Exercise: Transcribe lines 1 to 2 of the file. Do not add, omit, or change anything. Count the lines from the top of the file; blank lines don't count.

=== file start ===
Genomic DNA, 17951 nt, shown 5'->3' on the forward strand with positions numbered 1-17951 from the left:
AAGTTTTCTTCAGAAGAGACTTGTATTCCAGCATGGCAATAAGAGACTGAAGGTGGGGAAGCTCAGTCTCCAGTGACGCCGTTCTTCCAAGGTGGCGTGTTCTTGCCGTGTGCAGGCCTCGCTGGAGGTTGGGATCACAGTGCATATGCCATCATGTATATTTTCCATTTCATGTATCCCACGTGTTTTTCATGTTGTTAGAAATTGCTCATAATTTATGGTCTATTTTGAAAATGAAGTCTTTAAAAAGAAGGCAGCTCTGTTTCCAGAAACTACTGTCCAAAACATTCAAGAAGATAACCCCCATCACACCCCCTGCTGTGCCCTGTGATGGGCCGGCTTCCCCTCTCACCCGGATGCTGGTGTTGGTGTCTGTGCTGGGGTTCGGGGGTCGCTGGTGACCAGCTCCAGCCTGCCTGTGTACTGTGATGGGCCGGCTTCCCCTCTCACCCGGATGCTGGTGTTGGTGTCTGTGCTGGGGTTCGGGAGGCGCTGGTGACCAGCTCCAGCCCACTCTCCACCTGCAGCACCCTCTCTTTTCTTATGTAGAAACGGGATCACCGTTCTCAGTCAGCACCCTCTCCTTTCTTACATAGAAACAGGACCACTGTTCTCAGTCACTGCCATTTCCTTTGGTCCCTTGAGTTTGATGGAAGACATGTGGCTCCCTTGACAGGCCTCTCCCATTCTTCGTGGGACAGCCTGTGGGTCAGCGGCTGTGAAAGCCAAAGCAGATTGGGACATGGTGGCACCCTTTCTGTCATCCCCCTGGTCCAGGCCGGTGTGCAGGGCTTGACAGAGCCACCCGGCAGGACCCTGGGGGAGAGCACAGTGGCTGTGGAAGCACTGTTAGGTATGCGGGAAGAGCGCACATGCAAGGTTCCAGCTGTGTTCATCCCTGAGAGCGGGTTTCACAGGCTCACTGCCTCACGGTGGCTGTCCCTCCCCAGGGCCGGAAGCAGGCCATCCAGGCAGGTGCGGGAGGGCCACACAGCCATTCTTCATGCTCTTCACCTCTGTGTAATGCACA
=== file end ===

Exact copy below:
Genomic DNA, 17951 nt, shown 5'->3' on the forward strand with positions numbered 1-17951 from the left:
AAGTTTTCTTCAGAAGAGACTTGTATTCCAGCATGGCAATAAGAGACTGAAGGTGGGGAAGCTCAGTCTCCAGTGACGCCGTTCTTCCAAGGTGGCGTGTTCTTGCCGTGTGCAGGCCTCGCTGGAGGTTGGGATCACAGTGCATATGCCATCATGTATATTTTCCATTTCATGTATCCCACGTGTTTTTCATGTTGTTAGAAATTGCTCATAATTTATGGTCTATTTTGAAAATGAAGTCTTTAAAAAGAAGGCAGCTCTGTTTCCAGAAACTACTGTCCAAAACATTCAAGAAGATAACCCCCATCACACCCCCTGCTGTGCCCTGTGATGGGCCGGCTTCCCCTCTCACCCGGATGCTGGTGTTGGTGTCTGTGCTGGGGTTCGGGGGTCGCTGGTGACCAGCTCCAGCCTGCCTGTGTACTGTGATGGGCCGGCTTCCCCTCTCACCCGGATGCTGGTGTTGGTGTCTGTGCTGGGGTTCGGGAGGCGCTGGTGACCAGCTCCAGCCCACTCTCCACCTGCAGCACCCTCTCTTTTCTTATGTAGAAACGGGATCACCGTTCTCAGTCAGCACCCTCTCCTTTCTTACATAGAAACAGGACCACTGTTCTCAGTCACTGCCATTTCCTTTGGTCCCTTGAGTTTGATGGAAGACATGTGGCTCCCTTGACAGGCCTCTCCCATTCTTCGTGGGACAGCCTGTGGGTCAGCGGCTGTGAAAGCCAAAGCAGATTGGGACATGGTGGCACCCTTTCTGTCATCCCCCTGGTCCAGGCCGGTGTGCAGGGCTTGACAGAGCCACCCGGCAGGACCCTGGGGGAGAGCACAGTGGCTGTGGAAGCACTGTTAGGTATGCGGGAAGAGCGCACATGCAAGGTTCCAGCTGTGTTCATCCCTGAGAGCGGGTTTCACAGGCTCACTGCCTCACGGTGGCTGTCCCTCCCCAGGGCCGGAAGCAGGCCATCCAGGCAGGTGCGGGAGGGCCACACAGCCATTCTTCATGCTCTTCACCTCTGTGTAATGCACA